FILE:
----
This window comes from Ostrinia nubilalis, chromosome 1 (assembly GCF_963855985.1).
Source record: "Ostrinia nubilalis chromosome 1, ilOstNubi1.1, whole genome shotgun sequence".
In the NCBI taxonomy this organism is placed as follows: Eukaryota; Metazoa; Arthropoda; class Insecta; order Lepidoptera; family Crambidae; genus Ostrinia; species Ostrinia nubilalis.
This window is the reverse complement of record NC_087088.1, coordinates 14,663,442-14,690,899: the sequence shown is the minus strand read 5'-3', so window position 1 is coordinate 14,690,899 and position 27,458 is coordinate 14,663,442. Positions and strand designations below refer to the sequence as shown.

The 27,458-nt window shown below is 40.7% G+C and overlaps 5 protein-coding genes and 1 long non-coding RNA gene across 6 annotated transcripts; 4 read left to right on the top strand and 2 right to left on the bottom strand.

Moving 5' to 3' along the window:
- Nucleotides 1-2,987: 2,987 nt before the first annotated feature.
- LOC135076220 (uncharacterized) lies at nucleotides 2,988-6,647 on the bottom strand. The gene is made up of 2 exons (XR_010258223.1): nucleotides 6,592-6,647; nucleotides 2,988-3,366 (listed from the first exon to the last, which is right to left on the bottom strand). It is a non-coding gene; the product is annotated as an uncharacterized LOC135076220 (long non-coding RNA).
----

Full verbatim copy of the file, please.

This window comes from Ostrinia nubilalis, chromosome 1 (assembly GCF_963855985.1).
Source record: "Ostrinia nubilalis chromosome 1, ilOstNubi1.1, whole genome shotgun sequence".
In the NCBI taxonomy this organism is placed as follows: Eukaryota; Metazoa; Arthropoda; class Insecta; order Lepidoptera; family Crambidae; genus Ostrinia; species Ostrinia nubilalis.
This window is the reverse complement of record NC_087088.1, coordinates 14,663,442-14,690,899: the sequence shown is the minus strand read 5'-3', so window position 1 is coordinate 14,690,899 and position 27,458 is coordinate 14,663,442. Positions and strand designations below refer to the sequence as shown.

The 27,458-nt window shown below is 40.7% G+C and overlaps 5 protein-coding genes and 1 long non-coding RNA gene across 6 annotated transcripts; 4 read left to right on the top strand and 2 right to left on the bottom strand.

Moving 5' to 3' along the window:
- Nucleotides 1-2,987: 2,987 nt before the first annotated feature.
- LOC135076220 (uncharacterized) lies at nucleotides 2,988-6,647 on the bottom strand. The gene is made up of 2 exons (XR_010258223.1): nucleotides 6,592-6,647; nucleotides 2,988-3,366 (listed from the first exon to the last, which is right to left on the bottom strand). It is a non-coding gene; the product is annotated as an uncharacterized LOC135076220 (long non-coding RNA).